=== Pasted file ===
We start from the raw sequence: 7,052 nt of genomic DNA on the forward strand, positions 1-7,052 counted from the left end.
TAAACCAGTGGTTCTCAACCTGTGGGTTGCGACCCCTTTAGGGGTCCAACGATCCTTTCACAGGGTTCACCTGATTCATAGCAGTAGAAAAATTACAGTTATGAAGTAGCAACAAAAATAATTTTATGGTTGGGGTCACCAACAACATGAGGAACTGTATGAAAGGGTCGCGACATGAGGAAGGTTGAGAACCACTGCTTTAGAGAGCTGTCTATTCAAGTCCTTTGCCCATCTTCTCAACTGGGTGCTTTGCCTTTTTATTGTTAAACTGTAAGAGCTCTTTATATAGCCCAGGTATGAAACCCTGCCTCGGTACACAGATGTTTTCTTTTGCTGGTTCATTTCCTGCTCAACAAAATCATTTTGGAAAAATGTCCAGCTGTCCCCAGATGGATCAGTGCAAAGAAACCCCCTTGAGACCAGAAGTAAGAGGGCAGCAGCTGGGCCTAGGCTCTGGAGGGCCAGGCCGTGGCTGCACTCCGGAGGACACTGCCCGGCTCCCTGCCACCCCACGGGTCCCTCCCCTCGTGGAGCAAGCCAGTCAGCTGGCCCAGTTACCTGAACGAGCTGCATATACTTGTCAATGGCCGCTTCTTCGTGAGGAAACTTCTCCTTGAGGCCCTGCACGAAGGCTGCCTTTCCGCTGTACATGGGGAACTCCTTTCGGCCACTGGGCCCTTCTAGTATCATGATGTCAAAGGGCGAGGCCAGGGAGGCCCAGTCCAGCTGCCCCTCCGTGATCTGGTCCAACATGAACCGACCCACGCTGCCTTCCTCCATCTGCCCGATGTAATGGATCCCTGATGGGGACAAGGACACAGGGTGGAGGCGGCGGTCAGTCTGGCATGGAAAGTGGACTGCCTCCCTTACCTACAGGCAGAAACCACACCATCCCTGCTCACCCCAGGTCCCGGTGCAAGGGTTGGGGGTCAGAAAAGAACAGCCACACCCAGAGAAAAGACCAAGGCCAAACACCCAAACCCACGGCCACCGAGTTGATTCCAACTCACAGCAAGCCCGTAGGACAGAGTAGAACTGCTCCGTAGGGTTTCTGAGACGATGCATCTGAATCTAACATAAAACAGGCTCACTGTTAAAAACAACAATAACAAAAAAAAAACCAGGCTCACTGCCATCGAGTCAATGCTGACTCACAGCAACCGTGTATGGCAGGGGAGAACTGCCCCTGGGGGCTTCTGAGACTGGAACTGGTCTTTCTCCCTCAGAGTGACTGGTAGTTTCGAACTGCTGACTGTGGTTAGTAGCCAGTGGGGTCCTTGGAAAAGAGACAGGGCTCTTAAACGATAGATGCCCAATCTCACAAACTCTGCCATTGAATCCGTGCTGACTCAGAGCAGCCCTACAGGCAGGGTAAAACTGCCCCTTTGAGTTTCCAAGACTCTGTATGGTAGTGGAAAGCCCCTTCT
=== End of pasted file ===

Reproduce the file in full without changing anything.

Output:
We start from the raw sequence: 7,052 nt of genomic DNA on the forward strand, positions 1-7,052 counted from the left end.
TAAACCAGTGGTTCTCAACCTGTGGGTTGCGACCCCTTTAGGGGTCCAACGATCCTTTCACAGGGTTCACCTGATTCATAGCAGTAGAAAAATTACAGTTATGAAGTAGCAACAAAAATAATTTTATGGTTGGGGTCACCAACAACATGAGGAACTGTATGAAAGGGTCGCGACATGAGGAAGGTTGAGAACCACTGCTTTAGAGAGCTGTCTATTCAAGTCCTTTGCCCATCTTCTCAACTGGGTGCTTTGCCTTTTTATTGTTAAACTGTAAGAGCTCTTTATATAGCCCAGGTATGAAACCCTGCCTCGGTACACAGATGTTTTCTTTTGCTGGTTCATTTCCTGCTCAACAAAATCATTTTGGAAAAATGTCCAGCTGTCCCCAGATGGATCAGTGCAAAGAAACCCCCTTGAGACCAGAAGTAAGAGGGCAGCAGCTGGGCCTAGGCTCTGGAGGGCCAGGCCGTGGCTGCACTCCGGAGGACACTGCCCGGCTCCCTGCCACCCCACGGGTCCCTCCCCTCGTGGAGCAAGCCAGTCAGCTGGCCCAGTTACCTGAACGAGCTGCATATACTTGTCAATGGCCGCTTCTTCGTGAGGAAACTTCTCCTTGAGGCCCTGCACGAAGGCTGCCTTTCCGCTGTACATGGGGAACTCCTTTCGGCCACTGGGCCCTTCTAGTATCATGATGTCAAAGGGCGAGGCCAGGGAGGCCCAGTCCAGCTGCCCCTCCGTGATCTGGTCCAACATGAACCGACCCACGCTGCCTTCCTCCATCTGCCCGATGTAATGGATCCCTGATGGGGACAAGGACACAGGGTGGAGGCGGCGGTCAGTCTGGCATGGAAAGTGGACTGCCTCCCTTACCTACAGGCAGAAACCACACCATCCCTGCTCACCCCAGGTCCCGGTGCAAGGGTTGGGGGTCAGAAAAGAACAGCCACACCCAGAGAAAAGACCAAGGCCAAACACCCAAACCCACGGCCACCGAGTTGATTCCAACTCACAGCAAGCCCGTAGGACAGAGTAGAACTGCTCCGTAGGGTTTCTGAGACGATGCATCTGAATCTAACATAAAACAGGCTCACTGTTAAAAACAACAATAACAAAAAAAAAACCAGGCTCACTGCCATCGAGTCAATGCTGACTCACAGCAACCGTGTATGGCAGGGGAGAACTGCCCCTGGGGGCTTCTGAGACTGGAACTGGTCTTTCTCCCTCAGAGTGACTGGTAGTTTCGAACTGCTGACTGTGGTTAGTAGCCAGTGGGGTCCTTGGAAAAGAGACAGGGCTCTTAAACGATAGATGCCCAATCTCACAAACTCTGCCATTGAATCCGTGCTGACTCAGAGCAGCCCTACAGGCAGGGTAAAACTGCCCCTTTGAGTTTCCAAGACTCTGTATGGTAGTGGAAAGCCCCTTCT